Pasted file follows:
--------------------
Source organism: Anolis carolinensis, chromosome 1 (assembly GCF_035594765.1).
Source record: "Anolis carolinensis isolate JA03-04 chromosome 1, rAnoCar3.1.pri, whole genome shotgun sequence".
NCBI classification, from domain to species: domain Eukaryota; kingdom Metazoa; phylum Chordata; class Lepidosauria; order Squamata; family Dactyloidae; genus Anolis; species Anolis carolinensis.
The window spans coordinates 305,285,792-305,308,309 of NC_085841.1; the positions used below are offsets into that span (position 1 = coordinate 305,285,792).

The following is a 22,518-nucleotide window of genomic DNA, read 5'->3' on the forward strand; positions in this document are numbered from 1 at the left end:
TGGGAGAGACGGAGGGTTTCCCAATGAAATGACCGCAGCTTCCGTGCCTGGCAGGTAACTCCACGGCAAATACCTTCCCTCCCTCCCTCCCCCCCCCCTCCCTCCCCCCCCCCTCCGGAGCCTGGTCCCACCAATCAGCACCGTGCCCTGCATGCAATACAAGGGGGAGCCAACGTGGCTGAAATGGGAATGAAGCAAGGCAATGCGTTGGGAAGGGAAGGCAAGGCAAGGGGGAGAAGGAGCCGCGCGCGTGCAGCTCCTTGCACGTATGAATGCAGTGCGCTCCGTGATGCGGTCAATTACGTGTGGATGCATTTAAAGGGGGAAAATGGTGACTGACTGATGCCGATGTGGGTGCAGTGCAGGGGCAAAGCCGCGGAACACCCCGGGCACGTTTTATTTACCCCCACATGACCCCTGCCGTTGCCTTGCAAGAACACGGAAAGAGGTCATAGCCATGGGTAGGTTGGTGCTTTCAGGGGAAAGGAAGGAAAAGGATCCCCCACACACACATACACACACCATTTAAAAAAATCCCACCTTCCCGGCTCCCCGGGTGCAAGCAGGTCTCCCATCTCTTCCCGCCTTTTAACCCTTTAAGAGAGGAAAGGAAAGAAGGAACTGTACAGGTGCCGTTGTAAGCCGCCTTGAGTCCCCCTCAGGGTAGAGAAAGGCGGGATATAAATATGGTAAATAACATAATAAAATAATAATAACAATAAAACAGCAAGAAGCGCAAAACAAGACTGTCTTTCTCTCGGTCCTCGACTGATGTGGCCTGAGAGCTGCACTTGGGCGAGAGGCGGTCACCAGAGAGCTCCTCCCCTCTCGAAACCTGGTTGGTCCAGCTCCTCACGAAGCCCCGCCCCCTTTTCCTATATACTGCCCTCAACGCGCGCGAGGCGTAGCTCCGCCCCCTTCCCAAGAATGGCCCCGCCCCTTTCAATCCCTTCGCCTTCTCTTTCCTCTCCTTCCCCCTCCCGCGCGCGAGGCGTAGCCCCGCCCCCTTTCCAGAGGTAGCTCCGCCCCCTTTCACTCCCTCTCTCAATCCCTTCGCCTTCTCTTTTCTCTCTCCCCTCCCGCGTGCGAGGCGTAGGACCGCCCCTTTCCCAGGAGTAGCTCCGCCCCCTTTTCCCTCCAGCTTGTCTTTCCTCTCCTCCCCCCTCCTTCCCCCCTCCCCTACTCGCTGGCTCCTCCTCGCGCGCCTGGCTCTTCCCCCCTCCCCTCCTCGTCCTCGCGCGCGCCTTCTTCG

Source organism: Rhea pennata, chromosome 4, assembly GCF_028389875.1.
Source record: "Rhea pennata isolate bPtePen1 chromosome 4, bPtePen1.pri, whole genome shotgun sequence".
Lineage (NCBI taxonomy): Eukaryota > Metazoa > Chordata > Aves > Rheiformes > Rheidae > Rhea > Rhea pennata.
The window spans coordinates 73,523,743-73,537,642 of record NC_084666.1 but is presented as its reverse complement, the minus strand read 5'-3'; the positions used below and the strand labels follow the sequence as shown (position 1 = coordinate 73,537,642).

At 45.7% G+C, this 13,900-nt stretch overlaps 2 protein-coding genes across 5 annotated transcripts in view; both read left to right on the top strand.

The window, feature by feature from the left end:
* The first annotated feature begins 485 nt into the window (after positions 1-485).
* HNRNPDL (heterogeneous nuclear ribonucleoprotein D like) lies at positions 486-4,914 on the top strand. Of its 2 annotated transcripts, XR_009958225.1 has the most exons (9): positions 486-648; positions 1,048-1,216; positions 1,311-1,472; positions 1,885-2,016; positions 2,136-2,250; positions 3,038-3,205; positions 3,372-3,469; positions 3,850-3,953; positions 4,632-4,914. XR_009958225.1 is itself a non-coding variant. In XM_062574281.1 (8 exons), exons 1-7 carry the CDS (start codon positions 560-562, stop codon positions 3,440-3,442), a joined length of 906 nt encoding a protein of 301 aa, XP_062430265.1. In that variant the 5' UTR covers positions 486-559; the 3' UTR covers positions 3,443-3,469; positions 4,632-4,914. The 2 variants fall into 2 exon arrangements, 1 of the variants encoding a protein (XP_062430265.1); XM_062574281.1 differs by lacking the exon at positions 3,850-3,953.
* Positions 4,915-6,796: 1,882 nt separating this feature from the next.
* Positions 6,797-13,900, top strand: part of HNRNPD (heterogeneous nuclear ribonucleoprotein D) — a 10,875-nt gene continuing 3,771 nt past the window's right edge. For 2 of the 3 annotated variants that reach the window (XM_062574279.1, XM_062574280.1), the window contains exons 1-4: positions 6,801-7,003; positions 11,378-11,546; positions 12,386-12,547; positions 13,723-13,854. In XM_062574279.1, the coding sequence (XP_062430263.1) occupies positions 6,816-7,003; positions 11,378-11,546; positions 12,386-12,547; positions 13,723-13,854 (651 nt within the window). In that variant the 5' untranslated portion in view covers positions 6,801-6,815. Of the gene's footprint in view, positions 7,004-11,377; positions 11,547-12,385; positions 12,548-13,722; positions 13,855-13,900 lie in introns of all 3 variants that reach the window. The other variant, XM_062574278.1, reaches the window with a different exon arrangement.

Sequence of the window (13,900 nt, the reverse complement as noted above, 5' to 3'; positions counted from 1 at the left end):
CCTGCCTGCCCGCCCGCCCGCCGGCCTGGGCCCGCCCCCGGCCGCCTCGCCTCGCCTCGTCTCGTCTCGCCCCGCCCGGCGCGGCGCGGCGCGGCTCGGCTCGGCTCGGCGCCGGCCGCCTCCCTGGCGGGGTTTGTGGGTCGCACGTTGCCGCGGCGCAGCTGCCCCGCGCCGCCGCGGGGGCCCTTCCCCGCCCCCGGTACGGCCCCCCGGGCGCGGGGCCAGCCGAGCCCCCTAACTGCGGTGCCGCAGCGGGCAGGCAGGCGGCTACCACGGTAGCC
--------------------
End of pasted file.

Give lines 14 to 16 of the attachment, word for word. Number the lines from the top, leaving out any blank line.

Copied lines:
* HNRNPDL (heterogeneous nuclear ribonucleoprotein D like) lies at positions 486-4,914 on the top strand. Of its 2 annotated transcripts, XR_009958225.1 has the most exons (9): positions 486-648; positions 1,048-1,216; positions 1,311-1,472; positions 1,885-2,016; positions 2,136-2,250; positions 3,038-3,205; positions 3,372-3,469; positions 3,850-3,953; positions 4,632-4,914. XR_009958225.1 is itself a non-coding variant. In XM_062574281.1 (8 exons), exons 1-7 carry the CDS (start codon positions 560-562, stop codon positions 3,440-3,442), a joined length of 906 nt encoding a protein of 301 aa, XP_062430265.1. In that variant the 5' UTR covers positions 486-559; the 3' UTR covers positions 3,443-3,469; positions 4,632-4,914. The 2 variants fall into 2 exon arrangements, 1 of the variants encoding a protein (XP_062430265.1); XM_062574281.1 differs by lacking the exon at positions 3,850-3,953.
* Positions 4,915-6,796: 1,882 nt separating this feature from the next.
* Positions 6,797-13,900, top strand: part of HNRNPD (heterogeneous nuclear ribonucleoprotein D) — a 10,875-nt gene continuing 3,771 nt past the window's right edge. For 2 of the 3 annotated variants that reach the window (XM_062574279.1, XM_062574280.1), the window contains exons 1-4: positions 6,801-7,003; positions 11,378-11,546; positions 12,386-12,547; positions 13,723-13,854. In XM_062574279.1, the coding sequence (XP_062430263.1) occupies positions 6,816-7,003; positions 11,378-11,546; positions 12,386-12,547; positions 13,723-13,854 (651 nt within the window). In that variant the 5' untranslated portion in view covers positions 6,801-6,815. Of the gene's footprint in view, positions 7,004-11,377; positions 11,547-12,385; positions 12,548-13,722; positions 13,855-13,900 lie in introns of all 3 variants that reach the window. The other variant, XM_062574278.1, reaches the window with a different exon arrangement.